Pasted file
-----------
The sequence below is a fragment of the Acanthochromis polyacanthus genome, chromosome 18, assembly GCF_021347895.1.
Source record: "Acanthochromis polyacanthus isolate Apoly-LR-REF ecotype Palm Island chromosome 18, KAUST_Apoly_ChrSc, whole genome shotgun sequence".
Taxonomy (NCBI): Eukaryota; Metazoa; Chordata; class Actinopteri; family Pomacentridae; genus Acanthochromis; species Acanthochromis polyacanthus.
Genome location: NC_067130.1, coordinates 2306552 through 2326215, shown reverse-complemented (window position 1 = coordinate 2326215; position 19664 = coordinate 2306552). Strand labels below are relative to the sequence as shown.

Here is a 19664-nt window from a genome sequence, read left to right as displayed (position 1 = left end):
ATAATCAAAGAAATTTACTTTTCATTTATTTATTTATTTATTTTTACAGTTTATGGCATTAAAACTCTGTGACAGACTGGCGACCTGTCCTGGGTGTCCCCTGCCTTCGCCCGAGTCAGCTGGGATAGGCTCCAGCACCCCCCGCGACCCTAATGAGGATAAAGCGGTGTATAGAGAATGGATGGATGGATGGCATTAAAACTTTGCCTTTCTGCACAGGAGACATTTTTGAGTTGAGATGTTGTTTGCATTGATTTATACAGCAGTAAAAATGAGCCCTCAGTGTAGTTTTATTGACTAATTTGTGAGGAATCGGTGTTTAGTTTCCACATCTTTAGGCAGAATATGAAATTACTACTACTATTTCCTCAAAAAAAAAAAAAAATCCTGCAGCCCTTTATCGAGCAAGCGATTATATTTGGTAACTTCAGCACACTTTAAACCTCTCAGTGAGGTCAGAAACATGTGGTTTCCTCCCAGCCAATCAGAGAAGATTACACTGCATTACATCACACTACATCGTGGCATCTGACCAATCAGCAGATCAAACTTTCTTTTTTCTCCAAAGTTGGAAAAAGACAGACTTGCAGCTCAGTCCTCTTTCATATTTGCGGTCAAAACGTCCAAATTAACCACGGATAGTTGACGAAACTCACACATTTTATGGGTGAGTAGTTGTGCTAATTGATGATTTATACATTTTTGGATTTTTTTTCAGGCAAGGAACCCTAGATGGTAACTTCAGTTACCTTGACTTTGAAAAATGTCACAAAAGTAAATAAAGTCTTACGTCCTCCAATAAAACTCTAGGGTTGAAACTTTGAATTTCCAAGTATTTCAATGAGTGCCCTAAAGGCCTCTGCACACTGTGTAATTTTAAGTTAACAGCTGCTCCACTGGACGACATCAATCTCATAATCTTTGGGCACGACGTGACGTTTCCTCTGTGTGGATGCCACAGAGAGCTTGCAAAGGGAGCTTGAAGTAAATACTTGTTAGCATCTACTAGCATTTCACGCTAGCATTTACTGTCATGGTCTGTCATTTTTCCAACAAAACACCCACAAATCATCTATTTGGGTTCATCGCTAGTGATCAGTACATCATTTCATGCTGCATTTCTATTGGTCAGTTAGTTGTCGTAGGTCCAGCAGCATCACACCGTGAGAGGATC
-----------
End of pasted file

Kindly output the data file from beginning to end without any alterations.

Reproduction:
The sequence below is a fragment of the Acanthochromis polyacanthus genome, chromosome 18, assembly GCF_021347895.1.
Source record: "Acanthochromis polyacanthus isolate Apoly-LR-REF ecotype Palm Island chromosome 18, KAUST_Apoly_ChrSc, whole genome shotgun sequence".
Taxonomy (NCBI): Eukaryota; Metazoa; Chordata; class Actinopteri; family Pomacentridae; genus Acanthochromis; species Acanthochromis polyacanthus.
Genome location: NC_067130.1, coordinates 2306552 through 2326215, shown reverse-complemented (window position 1 = coordinate 2326215; position 19664 = coordinate 2306552). Strand labels below are relative to the sequence as shown.

Here is a 19664-nt window from a genome sequence, read left to right as displayed (position 1 = left end):
ATAATCAAAGAAATTTACTTTTCATTTATTTATTTATTTATTTTTACAGTTTATGGCATTAAAACTCTGTGACAGACTGGCGACCTGTCCTGGGTGTCCCCTGCCTTCGCCCGAGTCAGCTGGGATAGGCTCCAGCACCCCCCGCGACCCTAATGAGGATAAAGCGGTGTATAGAGAATGGATGGATGGATGGCATTAAAACTTTGCCTTTCTGCACAGGAGACATTTTTGAGTTGAGATGTTGTTTGCATTGATTTATACAGCAGTAAAAATGAGCCCTCAGTGTAGTTTTATTGACTAATTTGTGAGGAATCGGTGTTTAGTTTCCACATCTTTAGGCAGAATATGAAATTACTACTACTATTTCCTCAAAAAAAAAAAAAAATCCTGCAGCCCTTTATCGAGCAAGCGATTATATTTGGTAACTTCAGCACACTTTAAACCTCTCAGTGAGGTCAGAAACATGTGGTTTCCTCCCAGCCAATCAGAGAAGATTACACTGCATTACATCACACTACATCGTGGCATCTGACCAATCAGCAGATCAAACTTTCTTTTTTCTCCAAAGTTGGAAAAAGACAGACTTGCAGCTCAGTCCTCTTTCATATTTGCGGTCAAAACGTCCAAATTAACCACGGATAGTTGACGAAACTCACACATTTTATGGGTGAGTAGTTGTGCTAATTGATGATTTATACATTTTTGGATTTTTTTTCAGGCAAGGAACCCTAGATGGTAACTTCAGTTACCTTGACTTTGAAAAATGTCACAAAAGTAAATAAAGTCTTACGTCCTCCAATAAAACTCTAGGGTTGAAACTTTGAATTTCCAAGTATTTCAATGAGTGCCCTAAAGGCCTCTGCACACTGTGTAATTTTAAGTTAACAGCTGCTCCACTGGACGACATCAATCTCATAATCTTTGGGCACGACGTGACGTTTCCTCTGTGTGGATGCCACAGAGAGCTTGCAAAGGGAGCTTGAAGTAAATACTTGTTAGCATCTACTAGCATTTCACGCTAGCATTTACTGTCATGGTCTGTCATTTTTCCAACAAAACACCCACAAATCATCTATTTGGGTTCATCGCTAGTGATCAGTACATCATTTCATGCTGCATTTCTATTGGTCAGTTAGTTGTCGTAGGTCCAGCAGCATCACACCGTGAGAGGATC